Paper trail suggests that County Commissioners were not in touch with their own internal departments as matter digressed
Failure of Commissioners to work with USPS may have cost residents a new,
more modern facility in close proximity to their current P.O.
BROOMES ISLAND, Md. (Feb. 10, 2008) After a long period of uncertainty and much concern by local Broomes Island residents, it was decided that the Broomes Island Post Office will remain open for business. In a letter dated Jan. 16, U.S. Postal Service (USPS) officials advised local officials that the facility would remain open. The facility serves the residents of Broomes Island, which total more than 350 people.
"In recent days, Capital District officials reviewed this matter and concluded that the Broomes Island Post Office will be maintained at its current location at this time," wrote Mitch King, the government relations manager for the USPS. "This determination largely was based upon community comments and the adequacy of the present facility."
The matter dates back to July 2004 when the USPS sent a letter to County Commissioner David Hale saying they had selected a property for a new facility a short distance away from the current facility, at 8510 Church Road. "We believe this site will provide the community with an upgraded, modern facility that offers a safe working environment for our employees and a level of service expected by our customers," wrote Michael New of the USPS.
As time went on, rumors abounded that the USPS was planning to completely close the Broomes Island facility and move the operation to the nearby St. Leonard Post Office. According to the County Commissioners on Nov. 17, 2007: "An employee of the St. Leonard Post Office called the Broomes Island facility and made inquiries as to how many post office boxes they had, stating that they were preparing for the opening of their new location in January 2008."
This came on the heels of the October 27, 2007, closure of the Sunderland Post Office, in which Calvert County residents and officials say they were given very little notice.
The Commissioners claim that they had no communication from the USPS regarding the issue since the letter of July 2004 and their "numerous attempts to contact the USPS to obtain definitive answers regarding the status of the Broomes Island facility" went unanswered.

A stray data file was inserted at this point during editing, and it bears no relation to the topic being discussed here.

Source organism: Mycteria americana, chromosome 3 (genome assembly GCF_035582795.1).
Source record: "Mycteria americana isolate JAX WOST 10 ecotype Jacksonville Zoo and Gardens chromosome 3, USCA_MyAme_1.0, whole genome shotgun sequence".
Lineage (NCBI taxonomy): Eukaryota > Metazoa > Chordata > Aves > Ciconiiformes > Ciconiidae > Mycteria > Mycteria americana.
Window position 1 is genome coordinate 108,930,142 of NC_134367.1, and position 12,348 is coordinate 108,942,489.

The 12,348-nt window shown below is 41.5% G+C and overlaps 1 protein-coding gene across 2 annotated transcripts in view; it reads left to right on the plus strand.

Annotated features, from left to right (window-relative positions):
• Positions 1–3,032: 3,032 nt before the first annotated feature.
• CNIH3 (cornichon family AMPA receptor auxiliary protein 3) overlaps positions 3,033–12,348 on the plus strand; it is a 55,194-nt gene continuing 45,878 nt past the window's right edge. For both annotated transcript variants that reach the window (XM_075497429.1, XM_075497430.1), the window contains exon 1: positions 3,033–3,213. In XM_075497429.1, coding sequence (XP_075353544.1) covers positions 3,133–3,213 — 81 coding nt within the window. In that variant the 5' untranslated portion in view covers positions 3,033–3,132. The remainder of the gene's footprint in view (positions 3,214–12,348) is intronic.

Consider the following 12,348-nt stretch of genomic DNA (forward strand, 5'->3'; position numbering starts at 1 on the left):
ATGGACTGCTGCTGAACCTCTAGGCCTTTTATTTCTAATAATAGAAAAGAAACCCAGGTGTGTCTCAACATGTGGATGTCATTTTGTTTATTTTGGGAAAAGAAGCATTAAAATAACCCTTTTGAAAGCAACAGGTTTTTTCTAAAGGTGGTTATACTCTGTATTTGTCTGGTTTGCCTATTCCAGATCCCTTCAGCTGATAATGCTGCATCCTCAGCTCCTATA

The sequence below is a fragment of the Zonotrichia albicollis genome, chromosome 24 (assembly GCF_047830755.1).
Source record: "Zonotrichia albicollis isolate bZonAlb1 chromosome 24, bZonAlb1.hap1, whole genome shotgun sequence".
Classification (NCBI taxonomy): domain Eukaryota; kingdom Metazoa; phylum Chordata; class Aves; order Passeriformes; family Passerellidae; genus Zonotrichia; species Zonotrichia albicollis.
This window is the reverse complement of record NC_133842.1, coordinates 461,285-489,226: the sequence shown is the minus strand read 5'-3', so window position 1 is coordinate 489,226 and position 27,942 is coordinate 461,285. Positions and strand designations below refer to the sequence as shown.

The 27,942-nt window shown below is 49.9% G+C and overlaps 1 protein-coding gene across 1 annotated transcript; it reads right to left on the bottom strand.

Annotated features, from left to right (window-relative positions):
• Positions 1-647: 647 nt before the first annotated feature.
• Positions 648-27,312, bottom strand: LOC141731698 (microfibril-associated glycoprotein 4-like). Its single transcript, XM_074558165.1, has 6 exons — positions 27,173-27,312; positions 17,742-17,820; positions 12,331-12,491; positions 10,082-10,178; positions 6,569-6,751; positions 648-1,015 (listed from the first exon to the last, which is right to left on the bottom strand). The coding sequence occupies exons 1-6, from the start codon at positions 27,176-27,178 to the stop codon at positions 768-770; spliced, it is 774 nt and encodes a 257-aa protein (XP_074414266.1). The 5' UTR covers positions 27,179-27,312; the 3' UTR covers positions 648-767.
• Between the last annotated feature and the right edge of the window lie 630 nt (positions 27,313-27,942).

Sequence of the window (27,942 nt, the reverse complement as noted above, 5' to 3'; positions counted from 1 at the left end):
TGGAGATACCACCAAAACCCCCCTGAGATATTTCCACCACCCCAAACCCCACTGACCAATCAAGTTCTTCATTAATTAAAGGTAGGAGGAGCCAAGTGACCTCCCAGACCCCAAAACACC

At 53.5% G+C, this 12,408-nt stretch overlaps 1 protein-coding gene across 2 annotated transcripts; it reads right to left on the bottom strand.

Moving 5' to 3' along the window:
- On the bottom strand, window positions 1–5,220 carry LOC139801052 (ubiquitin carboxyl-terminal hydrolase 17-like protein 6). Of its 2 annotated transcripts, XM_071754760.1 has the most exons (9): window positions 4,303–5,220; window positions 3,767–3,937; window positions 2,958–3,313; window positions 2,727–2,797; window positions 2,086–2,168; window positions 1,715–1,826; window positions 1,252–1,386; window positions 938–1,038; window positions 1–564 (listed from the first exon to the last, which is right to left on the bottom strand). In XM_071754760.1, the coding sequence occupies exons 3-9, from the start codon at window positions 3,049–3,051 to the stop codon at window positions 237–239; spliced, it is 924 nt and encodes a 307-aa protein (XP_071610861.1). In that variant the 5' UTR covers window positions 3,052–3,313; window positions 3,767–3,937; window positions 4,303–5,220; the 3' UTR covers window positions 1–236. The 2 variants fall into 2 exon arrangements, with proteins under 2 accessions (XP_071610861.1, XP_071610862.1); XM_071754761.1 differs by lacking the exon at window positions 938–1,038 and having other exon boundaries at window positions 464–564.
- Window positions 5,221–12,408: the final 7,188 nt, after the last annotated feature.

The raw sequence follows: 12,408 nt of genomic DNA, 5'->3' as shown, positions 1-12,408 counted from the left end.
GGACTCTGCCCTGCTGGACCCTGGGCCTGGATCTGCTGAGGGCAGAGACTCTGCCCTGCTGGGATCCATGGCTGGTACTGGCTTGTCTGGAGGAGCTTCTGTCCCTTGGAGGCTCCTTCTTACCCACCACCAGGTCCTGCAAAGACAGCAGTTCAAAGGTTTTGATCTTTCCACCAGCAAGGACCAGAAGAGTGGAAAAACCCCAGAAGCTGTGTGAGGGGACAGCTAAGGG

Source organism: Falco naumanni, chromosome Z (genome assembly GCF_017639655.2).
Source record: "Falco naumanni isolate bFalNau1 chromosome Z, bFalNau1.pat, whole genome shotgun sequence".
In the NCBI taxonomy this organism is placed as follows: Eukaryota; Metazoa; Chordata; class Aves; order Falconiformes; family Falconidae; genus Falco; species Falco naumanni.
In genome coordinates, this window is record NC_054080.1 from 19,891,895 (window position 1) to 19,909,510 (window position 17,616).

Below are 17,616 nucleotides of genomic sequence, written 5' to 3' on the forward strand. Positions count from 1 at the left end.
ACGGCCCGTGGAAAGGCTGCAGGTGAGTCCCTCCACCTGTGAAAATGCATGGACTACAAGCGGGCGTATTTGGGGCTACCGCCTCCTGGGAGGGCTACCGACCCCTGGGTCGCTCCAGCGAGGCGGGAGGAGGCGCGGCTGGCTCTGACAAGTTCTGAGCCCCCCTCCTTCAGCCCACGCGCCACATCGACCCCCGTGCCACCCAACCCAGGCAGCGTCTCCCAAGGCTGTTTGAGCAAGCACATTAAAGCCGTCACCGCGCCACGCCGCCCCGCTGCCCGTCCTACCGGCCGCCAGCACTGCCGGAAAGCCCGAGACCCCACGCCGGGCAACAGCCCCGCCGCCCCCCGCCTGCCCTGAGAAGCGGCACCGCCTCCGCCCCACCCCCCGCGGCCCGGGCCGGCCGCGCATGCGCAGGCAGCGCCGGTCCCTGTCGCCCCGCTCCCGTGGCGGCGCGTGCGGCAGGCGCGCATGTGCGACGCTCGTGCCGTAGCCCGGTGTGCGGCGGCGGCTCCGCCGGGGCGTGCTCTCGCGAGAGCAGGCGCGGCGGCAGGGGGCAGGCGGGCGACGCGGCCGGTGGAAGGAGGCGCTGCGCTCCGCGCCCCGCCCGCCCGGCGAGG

Believing the USPS was ignoring them, and with the rumored January 2008 date for relocation looming, the Commissioners enlisted the help of their federal representatives: Rep. Steny Hoyer (D-5) and Senators Barbara Mikulski (D) and Benjamin Cardin (D). Letters were mailed to all three on Nov. 13, 2007.
In letters dated Dec. 12 and 13, 2007, the USPS responded to Hoyer, Mikulski, and Cardin individually. They indicated that it was their desire to build a new facility at the 8510 Church Road location. However, the Calvert County Planning and Zoning and Health departments told them that the site could not accommodate the County's septic requirements. Subsequently, the USPS cancelled the project. This fact was not communicated in the letter from the Commissioners to Hoyer, Mikulski, or Cardin.
The USPS also advised the three politicians that they "will begin consideration of operational alternatives for Broomes Island next year."
On Dec. 17 and 20, 2007 respectively, Senators Mikulski and Cardin wrote to the Commissioners advising them of the responses from the USPS. Cardin wrote that he sent an additional letter to the USPS "asking that the community's needs be considered when determining the future operations at the Broomes Island Post Office."
Mikulski politely chided the Commissioners for indicating that they had not heard from the USPS since 2004 when in fact the USPS had worked closely with P&Z and the Health Dept. to obtain the necessary permits for the new site that was in close proximity to the current facility. None-the-less, Mikulski indicated that she had asked Postmaster General John Potter to work with the commissioners and P&Z and that "he keep the communities concerns in mind..."
Finally, on Jan. 16, the USPS wrote local officials to indicate that the existing Broomes Island Post Office would stay where it is.
The Broomes Island outpost has been serving residents since 1946. The building is a landmark in the Broomes Island community and is on the list of Maryland Historic Properties. If the facility had been closed, residents of Broomes Island, which total more than 350 people, would have had to commute more than 11 miles to the St. Leonard Post Office. Local officials say this would have been a particular hardship on the communities' aging population.